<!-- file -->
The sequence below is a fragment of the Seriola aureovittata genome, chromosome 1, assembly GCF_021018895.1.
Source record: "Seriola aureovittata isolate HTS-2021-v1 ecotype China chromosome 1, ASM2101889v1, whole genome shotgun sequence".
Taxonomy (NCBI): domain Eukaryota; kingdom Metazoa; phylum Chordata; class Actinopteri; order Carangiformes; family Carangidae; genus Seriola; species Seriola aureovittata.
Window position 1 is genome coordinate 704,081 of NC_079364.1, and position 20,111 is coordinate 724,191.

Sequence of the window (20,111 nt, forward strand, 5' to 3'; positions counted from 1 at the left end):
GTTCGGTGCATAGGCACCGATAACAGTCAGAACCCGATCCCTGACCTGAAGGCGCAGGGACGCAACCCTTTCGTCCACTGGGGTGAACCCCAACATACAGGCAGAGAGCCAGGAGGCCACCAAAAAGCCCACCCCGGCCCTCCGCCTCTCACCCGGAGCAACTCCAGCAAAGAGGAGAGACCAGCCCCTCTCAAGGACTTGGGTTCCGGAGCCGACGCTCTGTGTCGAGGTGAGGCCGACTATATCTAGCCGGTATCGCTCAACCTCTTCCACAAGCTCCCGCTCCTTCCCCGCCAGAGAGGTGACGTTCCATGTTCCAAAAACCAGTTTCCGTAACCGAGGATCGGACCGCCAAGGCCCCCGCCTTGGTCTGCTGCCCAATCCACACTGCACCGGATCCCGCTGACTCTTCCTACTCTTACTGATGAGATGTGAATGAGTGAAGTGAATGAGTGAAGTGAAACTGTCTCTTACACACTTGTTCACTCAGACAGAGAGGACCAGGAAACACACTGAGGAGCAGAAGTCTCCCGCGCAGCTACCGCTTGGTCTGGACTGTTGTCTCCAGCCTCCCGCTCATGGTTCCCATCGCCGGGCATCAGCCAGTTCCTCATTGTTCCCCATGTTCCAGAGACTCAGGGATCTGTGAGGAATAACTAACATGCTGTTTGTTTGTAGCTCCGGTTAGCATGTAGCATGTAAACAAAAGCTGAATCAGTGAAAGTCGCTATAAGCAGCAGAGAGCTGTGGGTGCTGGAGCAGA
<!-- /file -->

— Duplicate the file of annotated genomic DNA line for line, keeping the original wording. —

The sequence below is a fragment of the Seriola aureovittata genome, chromosome 1, assembly GCF_021018895.1.
Source record: "Seriola aureovittata isolate HTS-2021-v1 ecotype China chromosome 1, ASM2101889v1, whole genome shotgun sequence".
Taxonomy (NCBI): domain Eukaryota; kingdom Metazoa; phylum Chordata; class Actinopteri; order Carangiformes; family Carangidae; genus Seriola; species Seriola aureovittata.
Window position 1 is genome coordinate 704,081 of NC_079364.1, and position 20,111 is coordinate 724,191.

Sequence of the window (20,111 nt, forward strand, 5' to 3'; positions counted from 1 at the left end):
GTTCGGTGCATAGGCACCGATAACAGTCAGAACCCGATCCCTGACCTGAAGGCGCAGGGACGCAACCCTTTCGTCCACTGGGGTGAACCCCAACATACAGGCAGAGAGCCAGGAGGCCACCAAAAAGCCCACCCCGGCCCTCCGCCTCTCACCCGGAGCAACTCCAGCAAAGAGGAGAGACCAGCCCCTCTCAAGGACTTGGGTTCCGGAGCCGACGCTCTGTGTCGAGGTGAGGCCGACTATATCTAGCCGGTATCGCTCAACCTCTTCCACAAGCTCCCGCTCCTTCCCCGCCAGAGAGGTGACGTTCCATGTTCCAAAAACCAGTTTCCGTAACCGAGGATCGGACCGCCAAGGCCCCCGCCTTGGTCTGCTGCCCAATCCACACTGCACCGGATCCCGCTGACTCTTCCTACTCTTACTGATGAGATGTGAATGAGTGAAGTGAATGAGTGAAGTGAAACTGTCTCTTACACACTTGTTCACTCAGACAGAGAGGACCAGGAAACACACTGAGGAGCAGAAGTCTCCCGCGCAGCTACCGCTTGGTCTGGACTGTTGTCTCCAGCCTCCCGCTCATGGTTCCCATCGCCGGGCATCAGCCAGTTCCTCATTGTTCCCCATGTTCCAGAGACTCAGGGATCTGTGAGGAATAACTAACATGCTGTTTGTTTGTAGCTCCGGTTAGCATGTAGCATGTAAACAAAAGCTGAATCAGTGAAAGTCGCTATAAGCAGCAGAGAGCTGTGGGTGCTGGAGCAGA